The IRA had not been part of the negotiations. Sinn Fein had no seats and precious few votes, anyway, but for a time the SDLP, representing the majority of Catholics, had shown a willingness to govern alongside unionists and to defy the IRA's untenable demand for a full British withdrawal.
At the time of the strike, when the DUP was sitting with the UVF, the UDA and the Ulster Vanguard movement, loyalist paramilitaries escalated their own campaigns. They bombed Dublin and Monaghan and killed 34 people.
This is not to say that the DUP approved the bombings, but their party leader Ian Paisley sat at the table with the leaders of the organisation which carried it out.
Indeed, he joined the meetings after the bombings, in the second week of the strike, already knowing about the bombings.
There is a story that one of the UDA men, ordered to guard the door, drew a gun on Paisley when he arrived and at first refused to let him in.
The DUP shared other enterprises with loyalists through a "Third Force" campaign, Ulster Resistance and in the Drumcree campaign of the mid 1990s for the right of Orangemen to march down the Garvaghy Road.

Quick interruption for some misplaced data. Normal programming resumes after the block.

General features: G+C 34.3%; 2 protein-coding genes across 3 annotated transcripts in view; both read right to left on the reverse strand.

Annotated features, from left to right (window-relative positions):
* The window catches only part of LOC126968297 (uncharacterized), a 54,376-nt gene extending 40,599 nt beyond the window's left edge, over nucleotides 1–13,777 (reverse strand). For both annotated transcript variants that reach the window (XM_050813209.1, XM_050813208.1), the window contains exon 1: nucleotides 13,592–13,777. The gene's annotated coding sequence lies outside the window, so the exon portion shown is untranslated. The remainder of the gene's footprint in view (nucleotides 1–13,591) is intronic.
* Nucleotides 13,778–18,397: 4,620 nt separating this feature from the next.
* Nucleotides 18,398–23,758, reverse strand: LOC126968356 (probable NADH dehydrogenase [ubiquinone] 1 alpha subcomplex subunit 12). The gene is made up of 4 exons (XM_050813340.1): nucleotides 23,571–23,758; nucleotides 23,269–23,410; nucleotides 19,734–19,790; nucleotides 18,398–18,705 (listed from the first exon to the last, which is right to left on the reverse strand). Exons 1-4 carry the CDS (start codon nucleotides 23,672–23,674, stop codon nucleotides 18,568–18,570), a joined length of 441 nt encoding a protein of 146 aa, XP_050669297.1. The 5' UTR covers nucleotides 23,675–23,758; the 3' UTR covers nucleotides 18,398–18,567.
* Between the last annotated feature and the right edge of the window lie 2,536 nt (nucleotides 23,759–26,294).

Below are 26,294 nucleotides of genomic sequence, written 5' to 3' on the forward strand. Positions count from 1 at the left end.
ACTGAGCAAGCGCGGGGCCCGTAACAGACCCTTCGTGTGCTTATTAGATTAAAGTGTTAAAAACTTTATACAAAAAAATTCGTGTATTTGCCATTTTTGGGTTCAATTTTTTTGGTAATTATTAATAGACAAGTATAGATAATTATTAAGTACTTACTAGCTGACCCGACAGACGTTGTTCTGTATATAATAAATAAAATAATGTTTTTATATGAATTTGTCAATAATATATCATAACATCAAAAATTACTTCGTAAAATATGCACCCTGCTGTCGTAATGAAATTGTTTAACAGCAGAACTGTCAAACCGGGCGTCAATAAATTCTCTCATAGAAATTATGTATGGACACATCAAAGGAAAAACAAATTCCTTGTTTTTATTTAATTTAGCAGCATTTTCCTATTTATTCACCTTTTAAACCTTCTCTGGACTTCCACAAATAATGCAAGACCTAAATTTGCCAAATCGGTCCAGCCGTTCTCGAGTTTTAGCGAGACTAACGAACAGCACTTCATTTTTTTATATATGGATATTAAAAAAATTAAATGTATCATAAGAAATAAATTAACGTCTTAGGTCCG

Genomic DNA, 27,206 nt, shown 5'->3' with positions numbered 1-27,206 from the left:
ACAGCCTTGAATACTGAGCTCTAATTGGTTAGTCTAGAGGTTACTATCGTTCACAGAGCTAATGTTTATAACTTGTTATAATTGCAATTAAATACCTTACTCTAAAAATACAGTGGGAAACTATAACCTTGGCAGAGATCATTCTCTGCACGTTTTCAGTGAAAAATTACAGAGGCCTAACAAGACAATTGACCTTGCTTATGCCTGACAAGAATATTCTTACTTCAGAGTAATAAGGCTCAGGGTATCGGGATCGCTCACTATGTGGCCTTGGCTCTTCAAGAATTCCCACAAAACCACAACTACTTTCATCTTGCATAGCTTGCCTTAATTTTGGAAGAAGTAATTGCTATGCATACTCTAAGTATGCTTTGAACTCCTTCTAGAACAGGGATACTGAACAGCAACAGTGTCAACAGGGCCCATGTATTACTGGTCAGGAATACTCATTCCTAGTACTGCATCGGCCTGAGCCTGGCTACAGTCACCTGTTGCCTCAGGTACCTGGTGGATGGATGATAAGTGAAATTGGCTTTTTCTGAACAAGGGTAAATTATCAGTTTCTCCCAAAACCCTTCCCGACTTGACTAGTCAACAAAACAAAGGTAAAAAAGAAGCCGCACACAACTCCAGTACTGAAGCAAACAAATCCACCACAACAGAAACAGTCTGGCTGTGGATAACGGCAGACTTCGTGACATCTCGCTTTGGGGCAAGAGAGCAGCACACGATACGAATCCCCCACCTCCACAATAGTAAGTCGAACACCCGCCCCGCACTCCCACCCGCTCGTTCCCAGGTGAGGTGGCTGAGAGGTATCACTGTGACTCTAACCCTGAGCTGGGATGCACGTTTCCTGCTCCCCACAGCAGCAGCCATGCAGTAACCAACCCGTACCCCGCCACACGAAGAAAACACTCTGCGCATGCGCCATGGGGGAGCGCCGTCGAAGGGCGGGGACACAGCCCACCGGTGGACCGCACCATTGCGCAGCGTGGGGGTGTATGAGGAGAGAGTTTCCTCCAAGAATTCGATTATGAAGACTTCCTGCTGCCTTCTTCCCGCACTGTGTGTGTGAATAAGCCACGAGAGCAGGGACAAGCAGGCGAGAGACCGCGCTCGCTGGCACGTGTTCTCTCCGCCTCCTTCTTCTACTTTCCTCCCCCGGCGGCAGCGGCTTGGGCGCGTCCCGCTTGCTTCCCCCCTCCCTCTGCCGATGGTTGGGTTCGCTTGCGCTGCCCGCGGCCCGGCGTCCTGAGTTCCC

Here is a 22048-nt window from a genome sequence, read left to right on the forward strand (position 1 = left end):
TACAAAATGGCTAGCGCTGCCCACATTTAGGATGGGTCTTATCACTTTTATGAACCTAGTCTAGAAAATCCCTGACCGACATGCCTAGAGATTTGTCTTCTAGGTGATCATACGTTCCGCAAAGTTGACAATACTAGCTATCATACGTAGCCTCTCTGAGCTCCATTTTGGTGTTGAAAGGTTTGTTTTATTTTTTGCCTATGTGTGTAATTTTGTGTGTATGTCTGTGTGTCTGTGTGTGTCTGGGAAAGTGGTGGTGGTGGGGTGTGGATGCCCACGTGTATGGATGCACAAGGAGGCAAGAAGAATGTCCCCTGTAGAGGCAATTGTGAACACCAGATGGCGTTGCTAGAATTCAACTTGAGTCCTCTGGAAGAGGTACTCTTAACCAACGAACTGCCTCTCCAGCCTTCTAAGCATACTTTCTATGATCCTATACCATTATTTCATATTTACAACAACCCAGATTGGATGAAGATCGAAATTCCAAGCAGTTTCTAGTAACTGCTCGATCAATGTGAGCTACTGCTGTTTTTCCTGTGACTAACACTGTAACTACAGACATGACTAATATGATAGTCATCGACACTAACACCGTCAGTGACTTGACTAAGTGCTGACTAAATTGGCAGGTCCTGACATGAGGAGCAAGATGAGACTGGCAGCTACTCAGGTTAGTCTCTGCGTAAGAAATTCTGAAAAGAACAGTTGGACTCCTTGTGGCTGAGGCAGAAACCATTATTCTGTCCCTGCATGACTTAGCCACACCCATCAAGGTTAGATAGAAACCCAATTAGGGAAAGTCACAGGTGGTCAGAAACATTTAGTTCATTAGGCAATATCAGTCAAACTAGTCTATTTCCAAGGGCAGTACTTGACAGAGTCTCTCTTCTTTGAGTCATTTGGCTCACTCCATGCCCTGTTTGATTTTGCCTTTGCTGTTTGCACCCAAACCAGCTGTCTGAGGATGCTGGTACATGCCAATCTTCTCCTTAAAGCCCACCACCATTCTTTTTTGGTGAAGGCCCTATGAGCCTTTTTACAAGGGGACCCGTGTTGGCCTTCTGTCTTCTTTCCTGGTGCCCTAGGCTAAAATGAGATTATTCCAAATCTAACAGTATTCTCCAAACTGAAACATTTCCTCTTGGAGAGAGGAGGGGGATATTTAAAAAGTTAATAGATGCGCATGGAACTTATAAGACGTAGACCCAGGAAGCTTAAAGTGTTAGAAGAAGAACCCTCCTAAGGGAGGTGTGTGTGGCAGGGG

Were Paisley alive today, we might imagine him thundering his contempt for the Protocol and making dark intimations of the danger that a sleeping beast of Ulster loyalism would come growling from its slumber.
But he isn't - and things have changed anyway.
Loyalists looked back later on Paisley as a rabble-rouser, who would inspire them to take to the streets and then campaign for capital punishment when they were imprisoned.
Arlene Foster is not going to don a red Ulster Resistance beret and lead a popular revolt on the streets. So, what are the lessons she can take from the past?
When loyalists and their sympathisers hear the challenge from the Alliance Party to the First Minister meeting those who speak for men with woolly faces, they bridle. They sense that something is seriously unequal about their treatment.
And, inevitably, there is, because loyalists didn't manage to translate their paramilitary campaign into a major political party.
But they see that Arlene went to the funeral of Volunteer McGuinness and that she sits in an Executive with former members of the IRA and others who continue to revere the memory of the IRA campaign and to treat political criminals as heroes.
What she can't do is concede that the loyalists are somehow worse than the republicans.
She could acknowledge the DUP's long history of discussions with loyalist paramilitaries. Someone needs to break the pattern of carrying the past with us.
Michelle O'Neill isn't going to do it. Mary Lou MacDonald says she might have joined the IRA herself, if she had been old enough, so a candid break from the past isn't going to come from her.
William Whitelaw met the IRA because they were alien to him and unintelligible and he needed to understand them.
The DUP, in meeting loyalists, is having a conversation within their own family and it is a family with a history that it needs to reconcile with the present day.